How to Remove Limescale From a Bathroom or Kitchen Faucet or Mixer?

If you live in an area with hard water, the fight against limescale deposits is really a daily battle!

You don’t have to be a handyman or call in a professional to get rid of the scale on your faucet’s aerator. If you don’t want to resort to the chemicals available on the market, choose from the following tips to shine your faucet.

To get the most out of your faucet, regularly descale the aerator with environmentally friendly products. Here are some other tips for maintaining your faucets.

This white buildup on your home’s faucets is not only unsightly, but it’s also dangerous to the proper functioning of your faucets. Limescale damages the seals and progressively blocks moving parts, even causing leaks or blocking a water supply.

To avoid these problems, here are a few homemade solutions that will keep your kitchen and bathroom sparkling.

How to Remove Limescale From a Bathroom or Kitchen Faucet or Mixer?

Why does scale build up around faucets and water fixtures?

Limescale is a build-up of calcium carbonate. It is dissolved in water and accumulates over time on all water outlets. It is also found in the shower, in the sink and in damp rooms in general.

If you have scale in your home, it’s both good news and bad news for you:

  • Good news: the water coming into your home is rich in calcium and magnesium. Both of these minerals are good for your health.
  • Bad news: You’re going to have to keep cleaning the faucets, sinks, showers and sinks in your home to remove the traces.

Beyond the visible traces, there is also a chance that limescale will accumulate in your pipes and drains. The maintenance that you do will determine the longevity of your installation.

Don’t panic, we offer you simple and natural tips to descale at home.

Solutions for descaling faucets

All the solutions we have shared with you work very well for descaling faucets, but also for the maintenance of your bathtub or shower.

White vinegar

Vinegar is acidic. It is precisely its acidity that interests us, to remove traces of scale.

  • Heat half a liter of vinegar (very hot, not boiling).
  • Using a sponge, rub your faucets with the vinegar (wear protective gloves).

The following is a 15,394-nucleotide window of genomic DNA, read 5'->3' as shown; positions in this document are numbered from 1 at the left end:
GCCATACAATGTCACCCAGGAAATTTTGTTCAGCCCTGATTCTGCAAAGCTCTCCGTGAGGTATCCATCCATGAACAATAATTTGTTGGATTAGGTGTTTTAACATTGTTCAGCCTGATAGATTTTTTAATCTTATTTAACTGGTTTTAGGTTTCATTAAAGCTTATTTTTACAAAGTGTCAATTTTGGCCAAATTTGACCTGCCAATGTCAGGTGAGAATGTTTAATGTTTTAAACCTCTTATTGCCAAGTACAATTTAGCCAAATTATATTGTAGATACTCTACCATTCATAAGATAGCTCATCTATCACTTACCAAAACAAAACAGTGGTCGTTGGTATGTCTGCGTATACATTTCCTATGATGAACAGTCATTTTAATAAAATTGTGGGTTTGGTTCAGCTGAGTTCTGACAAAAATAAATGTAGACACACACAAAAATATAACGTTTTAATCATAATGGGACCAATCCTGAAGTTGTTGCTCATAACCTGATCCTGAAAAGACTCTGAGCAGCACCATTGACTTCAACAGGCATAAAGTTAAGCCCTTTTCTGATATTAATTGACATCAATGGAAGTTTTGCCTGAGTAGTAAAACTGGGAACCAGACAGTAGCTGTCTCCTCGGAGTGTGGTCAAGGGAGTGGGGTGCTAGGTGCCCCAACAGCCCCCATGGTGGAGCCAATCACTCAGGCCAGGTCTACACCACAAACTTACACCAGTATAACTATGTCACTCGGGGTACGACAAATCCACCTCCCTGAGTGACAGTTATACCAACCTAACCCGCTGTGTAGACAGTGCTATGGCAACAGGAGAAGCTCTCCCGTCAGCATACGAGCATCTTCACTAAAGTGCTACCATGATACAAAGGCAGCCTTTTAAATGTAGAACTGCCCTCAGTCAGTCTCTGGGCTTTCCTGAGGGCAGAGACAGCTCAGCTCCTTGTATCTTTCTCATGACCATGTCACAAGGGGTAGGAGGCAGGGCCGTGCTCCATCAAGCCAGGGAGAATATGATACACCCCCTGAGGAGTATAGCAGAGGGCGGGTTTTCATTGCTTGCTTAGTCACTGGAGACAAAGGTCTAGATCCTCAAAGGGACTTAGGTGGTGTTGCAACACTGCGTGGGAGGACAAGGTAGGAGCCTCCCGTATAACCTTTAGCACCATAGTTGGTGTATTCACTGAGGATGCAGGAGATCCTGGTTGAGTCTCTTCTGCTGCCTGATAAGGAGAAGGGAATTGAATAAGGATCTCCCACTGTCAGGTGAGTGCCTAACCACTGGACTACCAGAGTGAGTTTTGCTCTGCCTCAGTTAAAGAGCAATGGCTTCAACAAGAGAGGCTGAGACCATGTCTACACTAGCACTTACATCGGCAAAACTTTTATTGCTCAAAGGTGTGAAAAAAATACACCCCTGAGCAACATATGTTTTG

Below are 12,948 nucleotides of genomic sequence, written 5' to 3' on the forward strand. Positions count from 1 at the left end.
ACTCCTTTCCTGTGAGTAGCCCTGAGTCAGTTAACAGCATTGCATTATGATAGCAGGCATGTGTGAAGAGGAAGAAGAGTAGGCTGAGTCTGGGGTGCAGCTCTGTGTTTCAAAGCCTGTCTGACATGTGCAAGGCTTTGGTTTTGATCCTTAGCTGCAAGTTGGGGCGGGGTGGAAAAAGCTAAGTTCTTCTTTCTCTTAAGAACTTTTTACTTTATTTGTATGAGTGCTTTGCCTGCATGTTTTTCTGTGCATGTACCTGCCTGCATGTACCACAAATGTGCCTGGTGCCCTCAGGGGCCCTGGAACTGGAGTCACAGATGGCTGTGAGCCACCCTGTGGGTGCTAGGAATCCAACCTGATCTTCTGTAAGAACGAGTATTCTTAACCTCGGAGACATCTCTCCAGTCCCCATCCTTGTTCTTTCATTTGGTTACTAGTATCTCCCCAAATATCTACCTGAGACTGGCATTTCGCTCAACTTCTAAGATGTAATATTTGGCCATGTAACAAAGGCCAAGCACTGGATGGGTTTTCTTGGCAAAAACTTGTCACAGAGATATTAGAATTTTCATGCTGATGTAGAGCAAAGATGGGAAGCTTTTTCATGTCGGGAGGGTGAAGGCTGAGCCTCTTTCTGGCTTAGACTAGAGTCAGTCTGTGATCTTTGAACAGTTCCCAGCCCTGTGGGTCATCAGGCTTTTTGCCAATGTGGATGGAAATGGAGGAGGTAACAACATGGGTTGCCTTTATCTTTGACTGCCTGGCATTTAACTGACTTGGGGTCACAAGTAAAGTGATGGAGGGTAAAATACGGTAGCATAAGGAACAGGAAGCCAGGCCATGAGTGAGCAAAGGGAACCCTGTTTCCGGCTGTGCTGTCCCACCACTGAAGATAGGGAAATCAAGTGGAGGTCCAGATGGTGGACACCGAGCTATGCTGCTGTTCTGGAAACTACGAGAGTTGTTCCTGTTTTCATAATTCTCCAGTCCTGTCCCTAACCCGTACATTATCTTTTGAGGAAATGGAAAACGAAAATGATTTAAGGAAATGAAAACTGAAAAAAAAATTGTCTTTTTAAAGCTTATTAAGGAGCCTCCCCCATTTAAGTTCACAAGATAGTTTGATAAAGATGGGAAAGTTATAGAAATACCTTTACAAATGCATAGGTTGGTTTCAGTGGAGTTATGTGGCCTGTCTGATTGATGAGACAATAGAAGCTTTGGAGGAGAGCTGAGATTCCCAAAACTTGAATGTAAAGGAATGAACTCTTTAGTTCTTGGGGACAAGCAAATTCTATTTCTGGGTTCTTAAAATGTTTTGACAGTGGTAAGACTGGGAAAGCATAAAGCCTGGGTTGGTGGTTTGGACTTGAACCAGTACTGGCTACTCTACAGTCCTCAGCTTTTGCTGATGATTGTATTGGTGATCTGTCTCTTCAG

• Leave it on for a few minutes.
  • Rinse with clear water.
  • Dry properly with a dry cloth.

By repeating this operation once a week, you are guaranteed to avoid scale build-up.

On a daily basis, you can simply pour a little white vinegar on a sponge and then quickly wash your faucets. Just remember to dry everything well with a cloth.

If it’s your aerator that’s suffering from scale build-up, the problem is simple to fix:

  • Heat some white vinegar in a bowl.
  • Remove the aerator.
  • Immerse it in the hot vinegar overnight.
  • Take it out and clean it with an old toothbrush.
  • Rinse and reassemble.

The flow from your faucet will instantly be much better. Aerators are water-saving accessories. However, if they become clogged with scales, they prevent water from flowing normally. It is, therefore, necessary to take care of their maintenance (2 to 3 times a year), especially if you live in a region with hard water.

Cleaning a faucet with lemon

Lemon contains citric acid, which is a valuable ally in removing traces of limescale.

For the daily maintenance of every faucet, it is perfect.

  • Cut a lemon in half.
  • Scrub the faucet with the pulp of one half.
  • Leave for 5 minutes.
  • Rinse off.

This tip works for cleaning a faucet as well as the shower stall. Lemon is acidic enough to remove traces of limescale.

Tips for cleaning and maintaining a shower stall

Limescale is the bane of bathrooms, and even more so of shower stalls with glass doors or walls. Mixed with soap residue, it forms a deposit on the surface of the glass, gradually making it more and more opaque.

Citric acid

If you don’t have a lemon, you may have citric acid in your household products.

  • Mix 3 teaspoons of citric acid with a little water. The goal is to obtain a paste.
  • Apply this paste to the accessories or areas to be descaled.
  • Leave it on for a few minutes.
  • Rinse and wipe with a cloth.
  • The result is impeccable.

Baking soda to descale stainless steel

Of all the solutions put forward so far, none is recommended for a stainless steel room (credenza, etc.). For stainless steel surfaces, we would rather use baking soda.

Acidic products can whiten the surface of stainless steel. And these marks are indelible. So prefer baking soda, it’s a much better solution.

  • In a bowl, mix a little baking soda and water. We want to obtain a paste.
  • Using an old toothbrush or sponge, clean the faucet or stainless steel surface with the baking soda paste.
  • Then rinse with clean water.
  • Dry with a clean cloth.

It’s your turn to descale your faucet

Of all these solutions, choose the one that seems most suitable.

The key is to clean, rinse and dry your home’s faucets thoroughly each time you clean them. This way, you will avoid problems and traces of limescale.


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